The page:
The Lord of Hosts.] This style of His, you know, is frequent in the Prophets, in their predictions of mercy and judgment; intimating both His greatness and majesty, and His supreme power for accomplishing His word. No created power can resist Him; yea, all must serve Him. The most excellent creatures can have no greater honour: the greatest are not exempted, nor the meanest excluded from serving Him. In Acts xii. 23, you find one of the noblest creatures, and a number of the vilest, made use of at the same time in the same service. Because Herod did accept of the sacrilege of the people, and gave not back to this Lord of hosts His own glory, the angel of the Lord smote him, and the vermin devoured him. And in Egypt, you know the employing of the destroying angel, and what variety of hosts this Lord of hosts did employ to plague them. What madness, then, is it to oppose and encounter this great General !—even in doubtful cases, to run on blindly, without examining, lest peradventure a man should be found a fighter against God. And on the other side, it is great weakness to admit any fear under His banner. If a man could


when he was told of the multitude of the ships the enemy had, Against how many do ye reckon me ? how much more justly may we reckon this Lord of hosts, against multitudes of enemies, how great soever! They are to Him as the drop of a bucket, and the smallest dust of the balance. It is ignorance and mean thoughts of this mighty Lord, that makes His enemies so confident; and it is the same evil, in some degree, or, at the best, forgetfulness of His power, that causeth diffidence in His followers. I, even I, am he that comforteth you : who art thou, that thou shouldest be afraid of a man that shall die, and forgettest the Lord, thy Maker. Isa. li. 12, 13. Now this same Lord of hosts, you know, is likewise called the God of peace : He is indeed, et pace et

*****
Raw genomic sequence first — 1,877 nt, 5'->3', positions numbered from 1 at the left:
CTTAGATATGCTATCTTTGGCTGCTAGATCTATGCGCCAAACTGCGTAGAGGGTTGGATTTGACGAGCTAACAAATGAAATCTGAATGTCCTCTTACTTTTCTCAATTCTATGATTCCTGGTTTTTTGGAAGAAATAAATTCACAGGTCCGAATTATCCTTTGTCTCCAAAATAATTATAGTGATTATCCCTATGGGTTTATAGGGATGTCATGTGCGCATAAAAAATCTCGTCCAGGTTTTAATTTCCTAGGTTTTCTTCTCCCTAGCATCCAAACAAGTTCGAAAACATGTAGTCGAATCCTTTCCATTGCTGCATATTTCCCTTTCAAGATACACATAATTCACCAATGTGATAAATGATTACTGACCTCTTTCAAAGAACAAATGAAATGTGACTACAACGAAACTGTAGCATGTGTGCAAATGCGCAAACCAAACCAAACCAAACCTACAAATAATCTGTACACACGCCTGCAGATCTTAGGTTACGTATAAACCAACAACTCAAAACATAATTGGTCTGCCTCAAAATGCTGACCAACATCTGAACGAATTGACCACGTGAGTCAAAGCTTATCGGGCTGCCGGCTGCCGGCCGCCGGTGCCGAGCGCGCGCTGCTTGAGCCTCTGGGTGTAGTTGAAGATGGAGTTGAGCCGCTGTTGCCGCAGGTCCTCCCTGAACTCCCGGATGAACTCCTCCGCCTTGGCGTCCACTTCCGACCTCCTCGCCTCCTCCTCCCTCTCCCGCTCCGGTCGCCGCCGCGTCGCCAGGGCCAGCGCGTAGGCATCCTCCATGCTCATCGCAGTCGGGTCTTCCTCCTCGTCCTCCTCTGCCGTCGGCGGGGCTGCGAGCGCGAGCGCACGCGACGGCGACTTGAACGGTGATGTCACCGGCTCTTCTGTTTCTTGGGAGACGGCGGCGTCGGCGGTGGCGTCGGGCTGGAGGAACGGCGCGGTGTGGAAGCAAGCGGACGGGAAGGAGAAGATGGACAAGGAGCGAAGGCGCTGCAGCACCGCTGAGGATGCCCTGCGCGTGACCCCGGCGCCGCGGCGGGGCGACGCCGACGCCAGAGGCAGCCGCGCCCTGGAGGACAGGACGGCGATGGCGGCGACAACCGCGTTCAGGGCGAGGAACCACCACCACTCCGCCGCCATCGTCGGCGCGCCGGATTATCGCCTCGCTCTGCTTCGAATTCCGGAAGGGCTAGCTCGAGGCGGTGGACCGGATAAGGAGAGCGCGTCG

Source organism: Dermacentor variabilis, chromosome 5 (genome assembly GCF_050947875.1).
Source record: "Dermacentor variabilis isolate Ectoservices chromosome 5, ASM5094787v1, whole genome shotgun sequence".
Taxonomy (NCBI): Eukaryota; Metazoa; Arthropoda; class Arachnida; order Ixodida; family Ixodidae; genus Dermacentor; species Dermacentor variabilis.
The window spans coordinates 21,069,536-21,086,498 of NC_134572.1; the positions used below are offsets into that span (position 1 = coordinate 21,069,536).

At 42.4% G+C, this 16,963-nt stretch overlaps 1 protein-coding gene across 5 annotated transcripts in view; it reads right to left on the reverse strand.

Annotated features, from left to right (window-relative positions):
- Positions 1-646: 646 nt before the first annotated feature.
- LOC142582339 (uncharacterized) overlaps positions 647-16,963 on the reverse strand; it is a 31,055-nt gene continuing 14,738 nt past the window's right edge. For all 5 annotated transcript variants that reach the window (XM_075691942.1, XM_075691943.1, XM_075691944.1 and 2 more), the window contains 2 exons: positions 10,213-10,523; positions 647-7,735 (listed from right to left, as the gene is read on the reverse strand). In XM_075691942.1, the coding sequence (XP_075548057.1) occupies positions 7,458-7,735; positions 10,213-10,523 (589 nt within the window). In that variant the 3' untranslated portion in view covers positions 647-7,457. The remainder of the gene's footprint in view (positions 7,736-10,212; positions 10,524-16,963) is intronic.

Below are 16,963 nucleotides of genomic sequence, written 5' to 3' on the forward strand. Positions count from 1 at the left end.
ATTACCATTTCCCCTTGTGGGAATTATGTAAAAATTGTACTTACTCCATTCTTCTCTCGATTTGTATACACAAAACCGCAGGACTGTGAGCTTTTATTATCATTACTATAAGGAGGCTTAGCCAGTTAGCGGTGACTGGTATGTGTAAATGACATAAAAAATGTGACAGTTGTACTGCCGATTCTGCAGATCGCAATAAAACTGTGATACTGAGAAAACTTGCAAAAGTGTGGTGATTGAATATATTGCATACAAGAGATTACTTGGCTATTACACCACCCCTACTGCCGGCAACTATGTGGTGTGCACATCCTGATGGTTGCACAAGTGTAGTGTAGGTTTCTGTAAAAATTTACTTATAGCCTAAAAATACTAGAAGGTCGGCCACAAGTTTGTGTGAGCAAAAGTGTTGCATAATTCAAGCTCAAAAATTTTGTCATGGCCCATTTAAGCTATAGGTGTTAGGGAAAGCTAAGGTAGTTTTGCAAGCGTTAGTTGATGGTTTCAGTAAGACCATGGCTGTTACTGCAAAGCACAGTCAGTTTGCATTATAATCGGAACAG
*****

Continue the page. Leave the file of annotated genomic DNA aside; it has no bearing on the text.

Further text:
bello insignis, splendid both in peace and war. The blessing of

peace and the success of war are both from Him; and to Him alone is due the praise of both.

Shall be for a crown of glory.] He shall dignify and adorn them by His special presence ; to wit, in the purity of His ordinances and religion amongst them : the profession and flourishing of that, shall be their special glory and beauty. For, as the other two benefits concern their civil good, justice flourishing within, and wealth and opulency from without, so doubtless, this first, this glory and beauty, is religion, as the chiefest of the three, and the other two are its attendants. In Psalm xxvi. 8, the sanctuary, the place of their solemn worship, is called the place where God's honour dwelleth, or the tabernacle of His honour, and, Psalm xcvi. 9, the glorious sanctuary, or the beauty of holiness. And the ark of God, you know, was called the glory. The glory is departed from Israel, (said the wife of Phineas,) for the ark of God is taken. 1 Sam. iv. 21. Pure religion and a pure worship, is the glory of God amongst His people, and consequently, their glory. Now referring this prophecy to Hezekiah's time, the accomplishment of it is evident, in that work of reformation whereof you have the full history, 2 Chron. xxix. 30, 8c.